What is a good MTA (e.g. Postfix or something else) setup for a home computer behind a NAT, or a laptop that is not always online?

I've read a lot of Postfix tutorials on how to set it up this way or that, but they are usually geared towards computers that are servers ie they

  • have a static IP
  • have a domain name
  • are always connected to the same network

My requirements are, I guess:

  • Ability to redirect mail for local users to another server of my choosing.
  • No listening for incoming SMTP connections - outgoing only
  • Ability to route outgoing mail via an external SMTP server with authentication (and perhaps encryption)

If not Postfix, I need an MTA which can queue up mails in case it temporarily has no internet connection.

  • I looked into nullmailer, which looks pretty ideal, except that a) in the default setup, the smtp password is world-readable (visible to all local users) and b) I'm not sure about how it handles the smtp server being occasionally unavailable or refusing/bouncing mail. Sep 22, 2010 at 4:51
  • Since writing this question I've become a lot more familiar with Postfix and realise it's actually quite versatile - I can do this pretty easily. I've also thought twice about letting local PCs relay mail for anyone on the internet through my external SMTP server. Now, if they want to send mail to arbitrary addresses, they have to log onto the external mail server. My local relay will only be relaying mail to my own domains. Jan 23, 2013 at 0:28

4 Answers 4


I used to use Postfix on my PC, and it worked really fine. The only downside to it is that Postfix always runs a few daemons (master, qmgr, etc), and with exim I could reduce that to a sendmail -q crontab entry.

For Postfix:

  • set relayhost
  • for SMTP TLS, smtp_tls_security_level=encrypt
  • for SMTP relay auth, smtp_sasl_auth_enable and smtp_sasl_password_maps
  • comment out smtp service in master.cf

For Exim:

  • add a gateway router (example)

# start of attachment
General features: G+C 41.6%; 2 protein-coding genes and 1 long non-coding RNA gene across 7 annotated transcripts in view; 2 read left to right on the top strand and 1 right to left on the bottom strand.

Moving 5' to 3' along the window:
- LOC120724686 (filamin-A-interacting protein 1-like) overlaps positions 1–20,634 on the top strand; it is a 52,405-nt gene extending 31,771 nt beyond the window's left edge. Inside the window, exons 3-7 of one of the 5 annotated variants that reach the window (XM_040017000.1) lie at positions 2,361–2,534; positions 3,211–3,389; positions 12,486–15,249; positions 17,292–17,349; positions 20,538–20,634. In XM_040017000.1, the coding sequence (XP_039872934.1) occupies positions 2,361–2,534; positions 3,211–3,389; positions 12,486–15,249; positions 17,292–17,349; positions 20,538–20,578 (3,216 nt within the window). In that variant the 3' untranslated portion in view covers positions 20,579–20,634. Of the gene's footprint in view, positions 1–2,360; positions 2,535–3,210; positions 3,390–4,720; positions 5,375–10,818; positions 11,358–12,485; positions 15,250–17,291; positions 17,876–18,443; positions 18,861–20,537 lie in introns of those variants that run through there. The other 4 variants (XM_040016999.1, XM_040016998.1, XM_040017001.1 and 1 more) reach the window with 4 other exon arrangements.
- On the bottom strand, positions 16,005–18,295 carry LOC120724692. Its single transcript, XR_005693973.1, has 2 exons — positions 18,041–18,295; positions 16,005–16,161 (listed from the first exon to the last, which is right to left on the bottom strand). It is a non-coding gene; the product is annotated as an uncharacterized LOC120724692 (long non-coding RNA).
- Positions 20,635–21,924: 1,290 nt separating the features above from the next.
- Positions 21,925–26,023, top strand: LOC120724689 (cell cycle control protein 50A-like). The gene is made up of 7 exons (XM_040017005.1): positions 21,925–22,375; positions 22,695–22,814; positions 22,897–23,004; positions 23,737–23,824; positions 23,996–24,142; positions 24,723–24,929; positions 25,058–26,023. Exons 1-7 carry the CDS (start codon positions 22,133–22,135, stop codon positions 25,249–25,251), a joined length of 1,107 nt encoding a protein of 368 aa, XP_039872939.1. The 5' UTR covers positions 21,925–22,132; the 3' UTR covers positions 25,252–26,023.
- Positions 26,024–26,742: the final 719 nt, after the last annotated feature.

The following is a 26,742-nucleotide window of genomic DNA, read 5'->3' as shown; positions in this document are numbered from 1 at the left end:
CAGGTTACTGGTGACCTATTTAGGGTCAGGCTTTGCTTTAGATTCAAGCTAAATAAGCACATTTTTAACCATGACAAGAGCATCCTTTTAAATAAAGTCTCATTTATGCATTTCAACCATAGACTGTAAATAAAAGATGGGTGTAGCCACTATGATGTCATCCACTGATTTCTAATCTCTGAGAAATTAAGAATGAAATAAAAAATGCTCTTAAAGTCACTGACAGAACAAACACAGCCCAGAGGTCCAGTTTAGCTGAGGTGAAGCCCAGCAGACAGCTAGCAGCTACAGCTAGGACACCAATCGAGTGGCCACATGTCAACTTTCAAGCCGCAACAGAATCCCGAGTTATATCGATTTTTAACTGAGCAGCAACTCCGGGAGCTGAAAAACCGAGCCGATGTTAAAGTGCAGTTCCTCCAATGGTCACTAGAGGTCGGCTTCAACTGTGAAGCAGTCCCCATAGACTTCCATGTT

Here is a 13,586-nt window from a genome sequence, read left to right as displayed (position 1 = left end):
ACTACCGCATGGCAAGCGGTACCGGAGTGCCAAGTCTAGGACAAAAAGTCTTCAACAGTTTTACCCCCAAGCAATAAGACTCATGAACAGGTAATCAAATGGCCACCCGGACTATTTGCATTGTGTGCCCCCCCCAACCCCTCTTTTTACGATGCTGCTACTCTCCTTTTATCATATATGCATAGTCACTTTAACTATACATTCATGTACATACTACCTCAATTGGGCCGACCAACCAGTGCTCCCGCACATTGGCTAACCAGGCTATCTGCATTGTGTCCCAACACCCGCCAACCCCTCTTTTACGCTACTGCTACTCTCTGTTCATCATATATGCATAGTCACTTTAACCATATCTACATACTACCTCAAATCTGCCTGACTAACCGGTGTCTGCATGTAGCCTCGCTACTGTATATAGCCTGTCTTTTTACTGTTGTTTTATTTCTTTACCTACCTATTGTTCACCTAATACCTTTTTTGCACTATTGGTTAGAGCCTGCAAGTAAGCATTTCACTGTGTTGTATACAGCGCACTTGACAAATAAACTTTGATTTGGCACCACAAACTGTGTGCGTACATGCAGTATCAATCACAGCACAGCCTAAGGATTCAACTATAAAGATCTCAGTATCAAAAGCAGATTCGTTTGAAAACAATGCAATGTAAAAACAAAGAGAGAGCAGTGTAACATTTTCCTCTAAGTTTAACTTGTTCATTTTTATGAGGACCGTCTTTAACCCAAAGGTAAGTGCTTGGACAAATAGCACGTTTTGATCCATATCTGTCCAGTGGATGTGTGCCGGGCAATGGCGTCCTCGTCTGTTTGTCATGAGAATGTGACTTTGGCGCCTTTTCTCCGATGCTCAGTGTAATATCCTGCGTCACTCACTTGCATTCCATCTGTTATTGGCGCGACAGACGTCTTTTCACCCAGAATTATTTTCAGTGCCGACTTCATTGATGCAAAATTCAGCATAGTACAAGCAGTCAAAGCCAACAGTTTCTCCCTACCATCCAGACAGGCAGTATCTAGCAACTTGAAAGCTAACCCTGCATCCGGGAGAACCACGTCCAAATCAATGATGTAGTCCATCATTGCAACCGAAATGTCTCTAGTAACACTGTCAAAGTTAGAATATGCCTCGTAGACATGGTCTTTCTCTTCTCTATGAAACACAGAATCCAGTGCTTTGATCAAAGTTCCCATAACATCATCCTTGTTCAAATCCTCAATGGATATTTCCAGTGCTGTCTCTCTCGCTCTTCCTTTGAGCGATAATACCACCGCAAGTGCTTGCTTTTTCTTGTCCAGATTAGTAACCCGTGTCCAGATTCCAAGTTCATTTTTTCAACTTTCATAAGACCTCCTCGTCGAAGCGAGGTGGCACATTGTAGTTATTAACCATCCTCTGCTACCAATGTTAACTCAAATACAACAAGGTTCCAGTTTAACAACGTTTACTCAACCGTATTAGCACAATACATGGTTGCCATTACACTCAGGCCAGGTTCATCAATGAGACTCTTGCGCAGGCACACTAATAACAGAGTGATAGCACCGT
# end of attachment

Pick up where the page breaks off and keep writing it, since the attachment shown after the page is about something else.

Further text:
• comment out the dnslookup router
  • for SMTP TLS, add a new transport using smtp but with TLS enabled (docs)
  • stop the exim daemon (to disable listening for SMTP)
  • and add sendmail -q to root's cron (to flush queue every X minutes; normally the daemon would do this)
  • My vote would be to use Exim. It can be configured to run without daemons, and at most has one daemon which wakes up every queue run period. It is easily configured to use a smarthost which will meet your requirements.
    – BillThor
    Feb 28, 2011 at 22:45

If you have a gmail account, you should install postfix and configure it to use your gmail account as a relay.

E.g. http://www.marksanborn.net/linux/send-mail-postfix-through-gmails-smtp-on-a-ubuntu-lts-server/

The main issue with setting up postfix on a roaming machine (sounds like you're on a laptop) is that e-mail sent from domains without MX or PTR records is very likely to end up in the spam folder or not even get delivered at all.

By relaying your email through your gmail account, though, you make it much more likely to get your e-mail delivered.

BTW, what was your ultimate goal? Sounds like you are receiving mail on a local unix account (maybe from cron?) and want to get it forwarded to somewhere you'll actually read it. Correct?

  • I have an external mail server that I would like to forward to, and was thinking of using Postfix (or something like it) on the laptop just to relay any outgoing mail to that server. But I'm not sure how to go about setting Postfix up that way and even if Postfix is the best choice. I want to ensure that if outgoing mails are generated locally while not online, they are queued and relayed later. I'd probably also want to get Postfix, or whatever, to authenticate with my external mail server somehow, so it will be trusted (without me having to relax the setup on the remote mail server). Feb 28, 2011 at 7:07
  • Setting up postfix is pretty easy on most linuxes. Just 'apt-get install postfix' (or whatever your pkg manager is) and then edit the the /etc/postfix/main.cf and set the line "relayhost = [host]:port". (The square brackets are required if you use an FQDN.) Postfix will also queue e-mails when it can't reach the relay host, but you may need to tweak its definition of "failure" depending on how frequently you will be unable to reach the relay host. postfix.org/QSHAPE_README.html#deferred_queue Mar 4, 2011 at 4:36

Most big MTAs like Postfix, Sendmail, Exim or qmail are overkill for your requirements.

Try using a minimal MTA like ssmtp, nbsmtp, or nullmailer instead. Their configuration is really easy and they're able to do everything you mentioned.

  • Are any of these able to queue mail while I'm not connected to the net (say the connection goes down or it's a laptop used in various locations) and send it when it's connected again? Cos I'd really need for mail NOT to go into a black hole if there's simply no net connection. Oct 3, 2010 at 15:34
  • I'd suggest esmtp, even if it's no longer maintained, because it works w/o problems. It has also queue support, but I haven't used it.
    – przemoc
    Feb 25, 2011 at 10:38

Did you have a look at Lamson? I's easier to set up than postfix and friends...

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